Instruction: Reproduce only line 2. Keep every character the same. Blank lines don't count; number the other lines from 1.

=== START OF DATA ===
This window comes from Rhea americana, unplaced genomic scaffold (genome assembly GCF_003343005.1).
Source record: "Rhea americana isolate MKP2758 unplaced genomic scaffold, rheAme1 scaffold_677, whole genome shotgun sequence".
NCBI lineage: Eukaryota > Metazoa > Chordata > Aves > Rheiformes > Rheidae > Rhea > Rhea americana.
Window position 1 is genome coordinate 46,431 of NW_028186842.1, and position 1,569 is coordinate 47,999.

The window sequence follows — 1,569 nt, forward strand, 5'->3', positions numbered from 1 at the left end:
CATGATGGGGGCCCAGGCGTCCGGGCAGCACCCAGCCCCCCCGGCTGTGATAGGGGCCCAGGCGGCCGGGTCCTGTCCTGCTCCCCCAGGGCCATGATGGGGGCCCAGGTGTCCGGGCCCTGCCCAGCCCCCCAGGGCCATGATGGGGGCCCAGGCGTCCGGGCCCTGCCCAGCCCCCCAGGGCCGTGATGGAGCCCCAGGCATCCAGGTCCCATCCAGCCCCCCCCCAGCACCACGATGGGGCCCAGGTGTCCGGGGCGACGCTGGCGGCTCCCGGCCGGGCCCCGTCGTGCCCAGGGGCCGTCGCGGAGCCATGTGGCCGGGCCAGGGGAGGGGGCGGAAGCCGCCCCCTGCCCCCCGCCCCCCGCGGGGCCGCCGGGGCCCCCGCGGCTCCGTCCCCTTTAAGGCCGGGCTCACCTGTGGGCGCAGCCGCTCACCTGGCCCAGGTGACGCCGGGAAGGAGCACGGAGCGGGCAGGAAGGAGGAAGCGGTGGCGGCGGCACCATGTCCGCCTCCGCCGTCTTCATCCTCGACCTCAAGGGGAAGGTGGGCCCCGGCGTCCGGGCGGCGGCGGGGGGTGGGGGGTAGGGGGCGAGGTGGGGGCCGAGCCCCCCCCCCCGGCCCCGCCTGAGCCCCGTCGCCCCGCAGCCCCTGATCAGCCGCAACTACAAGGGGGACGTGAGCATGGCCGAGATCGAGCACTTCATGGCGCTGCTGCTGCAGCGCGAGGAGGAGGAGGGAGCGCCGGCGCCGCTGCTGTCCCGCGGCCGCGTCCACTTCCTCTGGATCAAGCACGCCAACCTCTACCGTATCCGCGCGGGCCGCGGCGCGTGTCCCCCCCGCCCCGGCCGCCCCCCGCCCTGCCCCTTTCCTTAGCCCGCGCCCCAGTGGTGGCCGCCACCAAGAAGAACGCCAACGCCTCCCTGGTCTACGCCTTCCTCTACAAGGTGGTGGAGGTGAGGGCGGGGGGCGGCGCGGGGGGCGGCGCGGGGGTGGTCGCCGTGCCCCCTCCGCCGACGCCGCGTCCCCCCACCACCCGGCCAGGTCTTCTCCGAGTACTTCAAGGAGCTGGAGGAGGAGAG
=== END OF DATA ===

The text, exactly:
Source record: "Rhea americana isolate MKP2758 unplaced genomic scaffold, rheAme1 scaffold_677, whole genome shotgun sequence".